My goat has lice.
When my Mom was over during our beautifully strange almost-70-degree weather on Monday, she asked why Nettie's goat was all scraggly looking. I told her that it looks like she's been biting at her coat to scratch. So I went up to Nettie for a closer inspection, brushing her hair back to smooth it out, then parting the hair around her top line, I finally spied a tiny black, elongated looking bug. I plucked it off her and took a good look at it. And it looked exactly like this:
|Not my picture, but found it on the web & it looks exactly like|
the bug I found on Nettie.
I went to get the bag of Hy-Yield Garden, Pet & Livestock Dust from the garage, made myself a homemade dusting applicator (i.e. plastic yogurt cup with crapload of holes poked in the lid) and dusted the crap out of her and the rest of her herd mates. I did the same thing the following day, and spent more time looking through everyone's coat while "trapped" in the milk stand or on their leads while eating breakfast. But I didn't find any more of the buggers, nor any of the supposed telltale signs of a lice infestation like bunches of white eggs attached to the hairs.
I highly doubt the bug I found was the only one, especially since Nettie was scratching in different areas on her back. But I was a bit upset that I couldn't find any more of them as I really wanted to take one into the house (dead, of course) and get it under the microscope to properly ID the bugger.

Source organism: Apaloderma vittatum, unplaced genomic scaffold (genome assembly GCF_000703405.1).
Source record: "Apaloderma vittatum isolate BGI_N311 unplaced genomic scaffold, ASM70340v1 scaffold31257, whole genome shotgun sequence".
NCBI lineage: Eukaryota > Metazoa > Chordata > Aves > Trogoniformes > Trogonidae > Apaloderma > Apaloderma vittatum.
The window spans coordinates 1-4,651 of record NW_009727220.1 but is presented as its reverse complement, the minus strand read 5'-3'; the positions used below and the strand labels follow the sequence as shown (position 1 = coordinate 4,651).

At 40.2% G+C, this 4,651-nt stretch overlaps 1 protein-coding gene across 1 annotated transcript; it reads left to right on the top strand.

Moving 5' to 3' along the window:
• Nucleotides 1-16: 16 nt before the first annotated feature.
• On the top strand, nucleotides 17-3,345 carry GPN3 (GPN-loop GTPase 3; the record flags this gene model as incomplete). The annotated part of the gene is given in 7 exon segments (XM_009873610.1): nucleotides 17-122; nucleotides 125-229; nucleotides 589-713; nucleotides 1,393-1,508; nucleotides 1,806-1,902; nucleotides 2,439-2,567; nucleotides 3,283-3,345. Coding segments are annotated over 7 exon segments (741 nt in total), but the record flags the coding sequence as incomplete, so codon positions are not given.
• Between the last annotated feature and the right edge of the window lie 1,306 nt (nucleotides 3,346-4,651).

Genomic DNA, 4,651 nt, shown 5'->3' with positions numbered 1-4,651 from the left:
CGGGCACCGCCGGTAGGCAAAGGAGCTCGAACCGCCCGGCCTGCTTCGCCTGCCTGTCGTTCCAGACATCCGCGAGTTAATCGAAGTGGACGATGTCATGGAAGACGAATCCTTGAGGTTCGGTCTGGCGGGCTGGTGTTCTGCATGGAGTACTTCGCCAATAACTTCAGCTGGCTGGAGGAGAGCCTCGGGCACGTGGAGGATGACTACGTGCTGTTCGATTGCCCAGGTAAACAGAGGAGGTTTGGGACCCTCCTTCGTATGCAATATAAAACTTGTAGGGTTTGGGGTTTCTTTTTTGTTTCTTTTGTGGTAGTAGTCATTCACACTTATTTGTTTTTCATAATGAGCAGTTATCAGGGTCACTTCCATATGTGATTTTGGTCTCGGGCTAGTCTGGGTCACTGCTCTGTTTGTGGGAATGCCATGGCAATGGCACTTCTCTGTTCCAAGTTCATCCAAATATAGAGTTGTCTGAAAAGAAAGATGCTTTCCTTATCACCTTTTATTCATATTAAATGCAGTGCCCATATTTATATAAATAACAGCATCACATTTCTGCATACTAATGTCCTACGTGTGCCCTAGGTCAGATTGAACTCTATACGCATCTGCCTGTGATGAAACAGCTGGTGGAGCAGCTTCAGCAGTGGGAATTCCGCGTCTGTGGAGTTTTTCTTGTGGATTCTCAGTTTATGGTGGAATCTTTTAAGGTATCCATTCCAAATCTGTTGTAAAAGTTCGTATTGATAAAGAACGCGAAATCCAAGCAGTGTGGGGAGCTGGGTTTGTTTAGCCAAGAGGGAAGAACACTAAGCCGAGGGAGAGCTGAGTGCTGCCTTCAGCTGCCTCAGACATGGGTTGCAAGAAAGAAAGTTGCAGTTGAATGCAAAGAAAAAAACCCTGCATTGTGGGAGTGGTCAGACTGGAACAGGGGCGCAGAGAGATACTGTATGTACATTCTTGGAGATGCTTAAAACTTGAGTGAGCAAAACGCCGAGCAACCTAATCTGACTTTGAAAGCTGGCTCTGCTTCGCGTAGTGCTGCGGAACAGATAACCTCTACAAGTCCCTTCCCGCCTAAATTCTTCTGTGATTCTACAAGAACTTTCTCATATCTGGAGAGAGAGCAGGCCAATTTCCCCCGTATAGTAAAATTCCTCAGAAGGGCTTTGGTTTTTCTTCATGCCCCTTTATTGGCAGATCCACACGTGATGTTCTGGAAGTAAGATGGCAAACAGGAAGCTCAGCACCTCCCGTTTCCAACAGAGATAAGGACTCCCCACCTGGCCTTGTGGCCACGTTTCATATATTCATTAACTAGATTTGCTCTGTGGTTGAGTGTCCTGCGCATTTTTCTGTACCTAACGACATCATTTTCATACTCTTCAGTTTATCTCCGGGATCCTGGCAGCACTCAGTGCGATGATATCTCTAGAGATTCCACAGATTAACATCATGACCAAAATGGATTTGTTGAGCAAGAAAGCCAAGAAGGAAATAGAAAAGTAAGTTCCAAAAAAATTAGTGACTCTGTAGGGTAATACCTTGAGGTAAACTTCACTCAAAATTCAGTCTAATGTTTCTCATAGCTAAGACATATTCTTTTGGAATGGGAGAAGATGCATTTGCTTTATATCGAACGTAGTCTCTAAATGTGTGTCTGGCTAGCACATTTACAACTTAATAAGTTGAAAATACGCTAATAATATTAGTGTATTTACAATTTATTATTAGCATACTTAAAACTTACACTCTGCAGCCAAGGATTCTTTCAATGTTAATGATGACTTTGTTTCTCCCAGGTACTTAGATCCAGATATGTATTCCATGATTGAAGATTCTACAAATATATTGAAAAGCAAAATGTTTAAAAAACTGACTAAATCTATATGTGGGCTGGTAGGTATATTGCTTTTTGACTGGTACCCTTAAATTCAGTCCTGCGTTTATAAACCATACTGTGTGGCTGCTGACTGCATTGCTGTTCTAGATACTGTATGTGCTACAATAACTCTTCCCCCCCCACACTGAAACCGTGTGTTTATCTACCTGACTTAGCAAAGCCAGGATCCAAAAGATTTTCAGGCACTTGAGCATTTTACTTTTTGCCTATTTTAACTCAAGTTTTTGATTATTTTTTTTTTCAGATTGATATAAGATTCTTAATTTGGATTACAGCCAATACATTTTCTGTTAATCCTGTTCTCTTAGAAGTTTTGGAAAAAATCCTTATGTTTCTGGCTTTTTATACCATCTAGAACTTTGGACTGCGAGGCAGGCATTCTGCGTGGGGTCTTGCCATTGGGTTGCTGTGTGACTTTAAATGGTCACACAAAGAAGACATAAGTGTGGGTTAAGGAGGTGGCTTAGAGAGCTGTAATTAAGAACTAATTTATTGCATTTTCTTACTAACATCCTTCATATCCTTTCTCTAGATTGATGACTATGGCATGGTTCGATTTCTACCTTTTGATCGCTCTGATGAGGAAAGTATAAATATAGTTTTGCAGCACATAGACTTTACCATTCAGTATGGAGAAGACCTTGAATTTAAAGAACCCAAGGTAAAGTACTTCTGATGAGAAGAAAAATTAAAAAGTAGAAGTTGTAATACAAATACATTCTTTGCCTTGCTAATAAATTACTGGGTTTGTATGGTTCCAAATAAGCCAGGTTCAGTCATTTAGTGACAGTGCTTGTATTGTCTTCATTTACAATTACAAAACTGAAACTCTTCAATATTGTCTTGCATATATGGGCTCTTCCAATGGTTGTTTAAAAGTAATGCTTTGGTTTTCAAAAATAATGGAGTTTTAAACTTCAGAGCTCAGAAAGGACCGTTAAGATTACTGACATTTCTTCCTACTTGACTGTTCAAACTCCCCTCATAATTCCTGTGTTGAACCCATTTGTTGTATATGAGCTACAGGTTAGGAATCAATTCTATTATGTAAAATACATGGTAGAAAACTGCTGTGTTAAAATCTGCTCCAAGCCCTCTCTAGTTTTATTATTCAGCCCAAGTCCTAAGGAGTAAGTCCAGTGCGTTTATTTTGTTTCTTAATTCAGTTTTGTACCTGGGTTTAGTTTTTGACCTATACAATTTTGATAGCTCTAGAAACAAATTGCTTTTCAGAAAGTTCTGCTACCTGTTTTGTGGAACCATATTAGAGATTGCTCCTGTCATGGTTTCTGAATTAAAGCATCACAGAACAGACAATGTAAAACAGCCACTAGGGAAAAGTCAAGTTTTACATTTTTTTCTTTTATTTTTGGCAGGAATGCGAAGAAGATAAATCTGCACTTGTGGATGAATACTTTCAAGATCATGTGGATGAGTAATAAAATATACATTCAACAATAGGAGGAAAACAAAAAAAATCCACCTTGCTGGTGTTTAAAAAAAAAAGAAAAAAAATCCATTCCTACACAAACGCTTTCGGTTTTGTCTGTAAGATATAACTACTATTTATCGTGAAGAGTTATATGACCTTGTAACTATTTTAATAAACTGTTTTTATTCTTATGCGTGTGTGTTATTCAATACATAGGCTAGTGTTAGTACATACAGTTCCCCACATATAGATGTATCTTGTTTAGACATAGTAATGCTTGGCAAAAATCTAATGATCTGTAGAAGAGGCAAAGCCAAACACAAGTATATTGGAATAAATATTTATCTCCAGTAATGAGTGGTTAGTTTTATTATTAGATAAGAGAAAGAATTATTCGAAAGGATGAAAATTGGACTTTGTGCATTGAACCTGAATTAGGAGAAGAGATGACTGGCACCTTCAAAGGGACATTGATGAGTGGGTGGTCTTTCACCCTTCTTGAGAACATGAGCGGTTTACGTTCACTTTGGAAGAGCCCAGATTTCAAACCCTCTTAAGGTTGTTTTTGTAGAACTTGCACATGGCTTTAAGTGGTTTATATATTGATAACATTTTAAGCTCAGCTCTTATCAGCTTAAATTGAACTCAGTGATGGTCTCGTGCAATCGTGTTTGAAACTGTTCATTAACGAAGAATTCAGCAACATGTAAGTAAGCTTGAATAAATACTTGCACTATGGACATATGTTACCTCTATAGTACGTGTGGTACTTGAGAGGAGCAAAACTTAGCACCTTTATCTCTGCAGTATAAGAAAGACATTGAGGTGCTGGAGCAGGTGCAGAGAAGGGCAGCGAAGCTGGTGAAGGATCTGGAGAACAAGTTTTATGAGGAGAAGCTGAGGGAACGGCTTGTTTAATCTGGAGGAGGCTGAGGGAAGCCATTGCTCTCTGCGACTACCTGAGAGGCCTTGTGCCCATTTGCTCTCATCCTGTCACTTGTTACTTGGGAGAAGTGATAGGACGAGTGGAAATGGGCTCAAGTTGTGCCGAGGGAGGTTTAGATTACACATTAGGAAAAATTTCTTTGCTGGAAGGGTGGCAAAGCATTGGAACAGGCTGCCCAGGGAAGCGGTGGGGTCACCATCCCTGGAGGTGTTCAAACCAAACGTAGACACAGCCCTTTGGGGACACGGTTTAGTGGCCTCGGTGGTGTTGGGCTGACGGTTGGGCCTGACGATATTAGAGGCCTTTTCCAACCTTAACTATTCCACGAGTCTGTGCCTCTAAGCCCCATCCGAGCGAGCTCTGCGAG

After doing a internet search on products to deal with lice, I also learned a few things about the little skin chewing and blood sucking bastards. If you're bored, or find your goats scratching a bit more than normal, here are some links to goat lice: Lice & More Lice.
Basically are two types of lice that frequent goats; biting lice and sucking lice (I'm pretty certain the one Nettie has is a sucking louse as it's head was in her flesh, kind'a like a tick). And apparently they are more of a concern in the fall and winter as the summer heat and sun kills the little buggers.
Since the dusting powder does not kill any eggs, I'll have to re-apply the dust again in two weeks. But I'll be checking her every day now while she's in the milk stand. If there seems to be no change, I may go ahead and drench her with some Ivermectin. I wouldn't consider going that far if she were milking, but since we won't have to worry about a milk withdrawal time because she's dried up now, that will probably be my next step.
And Mom, don't worry, goat lice do not live on people, so you can quit scratching!